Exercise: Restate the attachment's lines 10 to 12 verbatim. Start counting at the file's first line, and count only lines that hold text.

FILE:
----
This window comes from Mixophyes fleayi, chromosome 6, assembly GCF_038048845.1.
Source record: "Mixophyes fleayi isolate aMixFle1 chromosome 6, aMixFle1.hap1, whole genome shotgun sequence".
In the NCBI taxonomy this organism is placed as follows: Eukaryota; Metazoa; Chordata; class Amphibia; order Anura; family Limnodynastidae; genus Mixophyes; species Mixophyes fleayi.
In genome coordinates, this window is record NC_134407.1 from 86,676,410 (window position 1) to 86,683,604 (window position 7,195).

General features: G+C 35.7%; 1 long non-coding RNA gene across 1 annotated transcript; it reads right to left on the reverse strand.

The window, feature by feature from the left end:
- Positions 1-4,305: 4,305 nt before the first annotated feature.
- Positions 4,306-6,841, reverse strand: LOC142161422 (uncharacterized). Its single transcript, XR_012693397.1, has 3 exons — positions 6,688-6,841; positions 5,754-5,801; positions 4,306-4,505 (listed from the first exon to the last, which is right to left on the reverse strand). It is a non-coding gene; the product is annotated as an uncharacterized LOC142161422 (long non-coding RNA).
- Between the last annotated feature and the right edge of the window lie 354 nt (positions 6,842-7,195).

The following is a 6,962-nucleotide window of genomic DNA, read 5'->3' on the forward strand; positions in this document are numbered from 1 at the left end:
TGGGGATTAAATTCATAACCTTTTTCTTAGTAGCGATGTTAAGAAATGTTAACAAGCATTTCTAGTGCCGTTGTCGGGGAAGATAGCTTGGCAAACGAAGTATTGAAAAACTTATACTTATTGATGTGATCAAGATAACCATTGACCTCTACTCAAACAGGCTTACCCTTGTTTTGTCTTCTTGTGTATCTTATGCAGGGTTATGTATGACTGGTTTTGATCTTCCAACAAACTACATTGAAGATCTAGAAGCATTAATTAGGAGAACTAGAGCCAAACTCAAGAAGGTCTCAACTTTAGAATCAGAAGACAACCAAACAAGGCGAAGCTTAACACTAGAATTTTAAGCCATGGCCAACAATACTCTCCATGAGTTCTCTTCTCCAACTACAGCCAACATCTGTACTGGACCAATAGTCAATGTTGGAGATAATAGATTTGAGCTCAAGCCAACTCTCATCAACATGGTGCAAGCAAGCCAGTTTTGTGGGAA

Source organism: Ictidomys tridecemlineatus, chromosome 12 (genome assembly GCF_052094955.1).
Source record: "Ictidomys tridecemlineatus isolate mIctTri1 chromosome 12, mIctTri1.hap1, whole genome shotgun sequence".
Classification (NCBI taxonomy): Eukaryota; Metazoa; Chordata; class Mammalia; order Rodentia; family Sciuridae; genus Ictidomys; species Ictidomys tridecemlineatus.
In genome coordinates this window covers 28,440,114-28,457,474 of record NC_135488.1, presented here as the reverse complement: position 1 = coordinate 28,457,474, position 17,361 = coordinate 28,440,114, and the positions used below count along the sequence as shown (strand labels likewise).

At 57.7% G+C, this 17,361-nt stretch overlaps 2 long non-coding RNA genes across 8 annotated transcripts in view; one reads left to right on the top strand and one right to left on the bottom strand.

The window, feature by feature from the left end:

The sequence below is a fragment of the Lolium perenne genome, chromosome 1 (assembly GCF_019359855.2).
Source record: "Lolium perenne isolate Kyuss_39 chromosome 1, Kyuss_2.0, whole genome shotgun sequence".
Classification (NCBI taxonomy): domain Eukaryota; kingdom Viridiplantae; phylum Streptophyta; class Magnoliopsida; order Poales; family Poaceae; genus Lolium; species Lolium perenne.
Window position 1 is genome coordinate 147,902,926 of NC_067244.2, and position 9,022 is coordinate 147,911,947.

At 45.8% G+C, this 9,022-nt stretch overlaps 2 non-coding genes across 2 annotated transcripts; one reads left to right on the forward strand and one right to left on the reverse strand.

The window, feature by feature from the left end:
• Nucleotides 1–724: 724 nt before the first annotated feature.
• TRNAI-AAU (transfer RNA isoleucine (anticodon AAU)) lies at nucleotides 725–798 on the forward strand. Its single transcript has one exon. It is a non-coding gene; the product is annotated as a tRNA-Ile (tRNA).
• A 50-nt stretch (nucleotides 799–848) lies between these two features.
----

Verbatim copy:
The following is a 6,962-nucleotide window of genomic DNA, read 5'->3' on the forward strand; positions in this document are numbered from 1 at the left end:
TGGGGATTAAATTCATAACCTTTTTCTTAGTAGCGATGTTAAGAAATGTTAACAAGCATTTCTAGTGCCGTTGTCGGGGAAGATAGCTTGGCAAACGAAGTATTGAAAAACTTATACTTATTGATGTGATCAAGATAACCATTGACCTCTACTCAAACAGGCTTACCCTTGTTTTGTCTTCTTGTGTATCTTATGCAGGGTTATGTATGACTGGTTTTGATCTTCCAACAAACTACATTGAAGATCTAGAAGCATTAATTAGGAGAACTAGAGCCAAACTCAAGAAGGTCTCAACTTTAGAATCAGAAGACAACCAAACAAGGCGAAGCTTAACACTAGAATTTTAAGCCATGGCCAACAATACTCTCCATGAGTTCTCTTCTCCAACTACAGCCAACATCTGTACTGGACCAATAGTCAATGTTGGAGATAATAGATTTGAGCTCAAGCCAACTCTCATCAACATGGTGCAAGCAAGCCAGTTTTGTGGGAA

Source organism: Ictidomys tridecemlineatus, chromosome 12 (genome assembly GCF_052094955.1).